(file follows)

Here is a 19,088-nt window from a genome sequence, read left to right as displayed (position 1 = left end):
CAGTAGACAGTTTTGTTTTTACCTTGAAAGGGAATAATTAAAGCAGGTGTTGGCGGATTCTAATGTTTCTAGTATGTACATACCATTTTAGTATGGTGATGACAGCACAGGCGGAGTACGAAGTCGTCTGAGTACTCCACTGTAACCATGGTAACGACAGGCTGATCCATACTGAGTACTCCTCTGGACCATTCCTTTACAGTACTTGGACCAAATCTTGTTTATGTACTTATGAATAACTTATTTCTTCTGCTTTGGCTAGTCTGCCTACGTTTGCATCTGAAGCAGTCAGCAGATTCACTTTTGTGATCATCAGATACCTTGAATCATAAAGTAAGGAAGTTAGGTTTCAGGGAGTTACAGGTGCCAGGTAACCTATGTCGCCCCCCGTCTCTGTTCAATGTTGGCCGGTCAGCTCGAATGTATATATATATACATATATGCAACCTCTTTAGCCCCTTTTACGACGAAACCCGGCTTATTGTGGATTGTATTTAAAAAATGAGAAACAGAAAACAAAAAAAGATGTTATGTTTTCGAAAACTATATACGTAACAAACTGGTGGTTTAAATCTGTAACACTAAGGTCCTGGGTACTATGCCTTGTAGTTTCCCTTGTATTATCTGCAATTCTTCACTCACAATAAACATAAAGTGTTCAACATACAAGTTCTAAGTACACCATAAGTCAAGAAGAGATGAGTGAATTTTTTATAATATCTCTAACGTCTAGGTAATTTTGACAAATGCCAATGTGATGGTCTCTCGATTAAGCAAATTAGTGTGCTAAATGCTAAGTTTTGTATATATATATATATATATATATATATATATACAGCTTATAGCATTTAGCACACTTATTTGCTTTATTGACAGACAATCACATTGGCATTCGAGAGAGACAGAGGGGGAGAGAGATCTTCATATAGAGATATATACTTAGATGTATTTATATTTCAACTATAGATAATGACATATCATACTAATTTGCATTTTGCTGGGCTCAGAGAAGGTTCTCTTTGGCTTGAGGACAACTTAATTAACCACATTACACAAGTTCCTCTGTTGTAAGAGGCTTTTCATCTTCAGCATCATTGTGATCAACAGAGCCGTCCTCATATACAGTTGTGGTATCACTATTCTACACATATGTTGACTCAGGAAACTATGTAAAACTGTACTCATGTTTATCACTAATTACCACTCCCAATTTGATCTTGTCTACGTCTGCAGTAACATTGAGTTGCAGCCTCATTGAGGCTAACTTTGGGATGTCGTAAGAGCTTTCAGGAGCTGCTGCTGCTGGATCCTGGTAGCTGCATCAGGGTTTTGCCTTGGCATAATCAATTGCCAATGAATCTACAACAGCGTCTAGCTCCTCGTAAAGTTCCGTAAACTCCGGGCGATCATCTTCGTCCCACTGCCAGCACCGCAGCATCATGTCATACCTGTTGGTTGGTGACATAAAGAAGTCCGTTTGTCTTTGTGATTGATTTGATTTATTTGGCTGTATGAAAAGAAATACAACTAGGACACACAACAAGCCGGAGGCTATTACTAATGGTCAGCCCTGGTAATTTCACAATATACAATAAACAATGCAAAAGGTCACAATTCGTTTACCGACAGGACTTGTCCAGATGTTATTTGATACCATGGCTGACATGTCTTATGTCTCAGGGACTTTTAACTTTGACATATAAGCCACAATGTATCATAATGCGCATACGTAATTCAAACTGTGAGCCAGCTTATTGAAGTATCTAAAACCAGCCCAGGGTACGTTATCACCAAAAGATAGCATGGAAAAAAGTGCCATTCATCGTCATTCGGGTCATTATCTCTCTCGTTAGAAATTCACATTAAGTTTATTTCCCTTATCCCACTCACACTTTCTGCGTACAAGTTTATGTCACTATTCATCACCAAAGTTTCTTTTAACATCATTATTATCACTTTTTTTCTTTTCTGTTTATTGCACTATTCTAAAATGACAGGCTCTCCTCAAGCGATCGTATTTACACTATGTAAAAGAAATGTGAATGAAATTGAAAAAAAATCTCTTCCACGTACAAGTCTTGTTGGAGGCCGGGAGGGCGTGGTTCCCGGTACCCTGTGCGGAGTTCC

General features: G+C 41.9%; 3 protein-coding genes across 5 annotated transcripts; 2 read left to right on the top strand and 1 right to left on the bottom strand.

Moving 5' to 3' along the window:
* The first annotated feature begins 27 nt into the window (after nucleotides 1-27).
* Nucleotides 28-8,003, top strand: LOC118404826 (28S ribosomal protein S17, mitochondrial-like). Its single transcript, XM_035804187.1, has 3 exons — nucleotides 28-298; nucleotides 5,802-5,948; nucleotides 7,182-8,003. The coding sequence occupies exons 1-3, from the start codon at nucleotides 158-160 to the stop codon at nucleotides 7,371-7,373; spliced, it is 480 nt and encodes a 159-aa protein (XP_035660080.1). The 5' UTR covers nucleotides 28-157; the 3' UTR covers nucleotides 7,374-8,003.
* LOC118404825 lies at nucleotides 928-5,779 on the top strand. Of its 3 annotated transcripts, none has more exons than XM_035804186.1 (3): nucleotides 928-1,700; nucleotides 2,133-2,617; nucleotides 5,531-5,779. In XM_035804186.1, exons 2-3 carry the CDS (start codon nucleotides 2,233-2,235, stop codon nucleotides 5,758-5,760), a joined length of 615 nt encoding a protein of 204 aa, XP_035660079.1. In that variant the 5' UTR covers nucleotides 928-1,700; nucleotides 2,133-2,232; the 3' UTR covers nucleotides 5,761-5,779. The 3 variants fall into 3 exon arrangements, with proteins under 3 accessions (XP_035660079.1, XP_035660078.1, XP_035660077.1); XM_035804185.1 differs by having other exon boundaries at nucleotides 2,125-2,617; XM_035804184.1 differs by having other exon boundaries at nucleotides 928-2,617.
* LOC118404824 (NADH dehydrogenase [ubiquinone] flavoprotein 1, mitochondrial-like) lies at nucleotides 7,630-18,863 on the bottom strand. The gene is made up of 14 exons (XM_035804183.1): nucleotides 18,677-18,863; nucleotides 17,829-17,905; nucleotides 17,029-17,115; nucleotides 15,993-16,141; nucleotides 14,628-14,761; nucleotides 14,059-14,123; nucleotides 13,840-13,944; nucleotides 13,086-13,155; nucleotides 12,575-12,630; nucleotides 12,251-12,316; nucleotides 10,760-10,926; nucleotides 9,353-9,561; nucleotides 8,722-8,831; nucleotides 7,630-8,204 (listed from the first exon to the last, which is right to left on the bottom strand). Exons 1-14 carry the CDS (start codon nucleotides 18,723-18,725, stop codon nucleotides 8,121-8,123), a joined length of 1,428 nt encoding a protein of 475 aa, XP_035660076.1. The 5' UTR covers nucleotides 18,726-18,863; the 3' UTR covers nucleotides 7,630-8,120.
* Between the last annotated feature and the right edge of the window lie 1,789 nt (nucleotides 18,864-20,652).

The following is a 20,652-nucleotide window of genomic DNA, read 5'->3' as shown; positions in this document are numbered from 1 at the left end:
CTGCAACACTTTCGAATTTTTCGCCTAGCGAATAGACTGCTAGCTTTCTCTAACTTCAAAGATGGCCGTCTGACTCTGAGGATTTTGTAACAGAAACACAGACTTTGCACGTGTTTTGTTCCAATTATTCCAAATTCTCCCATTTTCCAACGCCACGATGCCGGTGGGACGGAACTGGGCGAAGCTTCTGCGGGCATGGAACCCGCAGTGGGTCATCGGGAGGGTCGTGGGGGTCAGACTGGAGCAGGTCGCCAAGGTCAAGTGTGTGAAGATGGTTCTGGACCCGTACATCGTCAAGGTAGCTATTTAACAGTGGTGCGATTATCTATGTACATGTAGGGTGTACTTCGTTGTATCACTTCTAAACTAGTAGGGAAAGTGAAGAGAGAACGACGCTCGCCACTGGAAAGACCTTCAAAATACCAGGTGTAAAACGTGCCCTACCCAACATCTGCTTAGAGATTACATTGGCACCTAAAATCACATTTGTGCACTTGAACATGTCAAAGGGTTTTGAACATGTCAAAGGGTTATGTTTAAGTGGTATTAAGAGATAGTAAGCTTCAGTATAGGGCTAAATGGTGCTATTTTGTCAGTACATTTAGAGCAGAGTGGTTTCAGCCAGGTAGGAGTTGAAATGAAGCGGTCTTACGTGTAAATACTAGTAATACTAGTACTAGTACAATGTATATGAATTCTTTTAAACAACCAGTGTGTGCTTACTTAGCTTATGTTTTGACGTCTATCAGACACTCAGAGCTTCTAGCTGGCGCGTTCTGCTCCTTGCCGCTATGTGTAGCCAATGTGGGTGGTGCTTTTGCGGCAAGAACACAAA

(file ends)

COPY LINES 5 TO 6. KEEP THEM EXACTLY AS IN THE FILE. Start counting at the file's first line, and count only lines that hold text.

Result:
* The first annotated feature begins 27 nt into the window (after nucleotides 1-27).
* Nucleotides 28-8,003, top strand: LOC118404826 (28S ribosomal protein S17, mitochondrial-like). Its single transcript, XM_035804187.1, has 3 exons — nucleotides 28-298; nucleotides 5,802-5,948; nucleotides 7,182-8,003. The coding sequence occupies exons 1-3, from the start codon at nucleotides 158-160 to the stop codon at nucleotides 7,371-7,373; spliced, it is 480 nt and encodes a 159-aa protein (XP_035660080.1). The 5' UTR covers nucleotides 28-157; the 3' UTR covers nucleotides 7,374-8,003.